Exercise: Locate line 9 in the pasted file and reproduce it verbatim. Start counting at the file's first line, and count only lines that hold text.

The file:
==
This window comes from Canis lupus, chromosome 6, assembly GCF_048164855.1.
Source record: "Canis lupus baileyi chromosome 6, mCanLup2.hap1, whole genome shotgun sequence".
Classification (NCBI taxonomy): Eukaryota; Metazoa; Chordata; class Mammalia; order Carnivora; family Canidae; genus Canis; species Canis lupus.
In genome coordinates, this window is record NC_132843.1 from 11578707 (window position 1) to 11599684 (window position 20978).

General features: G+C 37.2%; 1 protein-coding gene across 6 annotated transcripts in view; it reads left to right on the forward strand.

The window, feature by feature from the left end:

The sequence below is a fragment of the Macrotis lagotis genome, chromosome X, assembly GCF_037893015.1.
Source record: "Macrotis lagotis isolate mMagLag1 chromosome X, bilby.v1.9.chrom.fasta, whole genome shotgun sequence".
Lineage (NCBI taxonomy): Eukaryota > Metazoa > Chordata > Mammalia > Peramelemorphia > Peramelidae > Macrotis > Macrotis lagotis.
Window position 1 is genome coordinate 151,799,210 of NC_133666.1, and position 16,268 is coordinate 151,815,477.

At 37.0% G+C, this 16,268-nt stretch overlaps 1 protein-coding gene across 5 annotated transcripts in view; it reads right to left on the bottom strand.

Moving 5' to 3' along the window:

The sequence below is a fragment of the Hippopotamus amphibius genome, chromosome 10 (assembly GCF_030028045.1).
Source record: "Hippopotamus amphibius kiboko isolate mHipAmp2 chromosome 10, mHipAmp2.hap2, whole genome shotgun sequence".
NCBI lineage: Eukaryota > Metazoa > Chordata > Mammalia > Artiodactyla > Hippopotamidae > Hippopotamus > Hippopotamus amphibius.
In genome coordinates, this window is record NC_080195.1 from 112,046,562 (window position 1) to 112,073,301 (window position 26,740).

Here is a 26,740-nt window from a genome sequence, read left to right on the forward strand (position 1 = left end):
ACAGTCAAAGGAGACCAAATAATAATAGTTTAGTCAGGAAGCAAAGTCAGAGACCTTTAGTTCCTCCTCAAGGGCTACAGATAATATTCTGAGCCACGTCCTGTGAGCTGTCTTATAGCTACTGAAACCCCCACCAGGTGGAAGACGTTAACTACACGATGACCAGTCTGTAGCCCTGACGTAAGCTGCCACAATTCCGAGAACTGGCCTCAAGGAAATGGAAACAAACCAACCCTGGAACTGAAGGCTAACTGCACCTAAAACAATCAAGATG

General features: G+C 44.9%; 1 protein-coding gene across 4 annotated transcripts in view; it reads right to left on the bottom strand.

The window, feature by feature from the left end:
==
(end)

Lineage (NCBI taxonomy): Eukaryota > Metazoa > Chordata > Mammalia > Peramelemorphia > Peramelidae > Macrotis > Macrotis lagotis.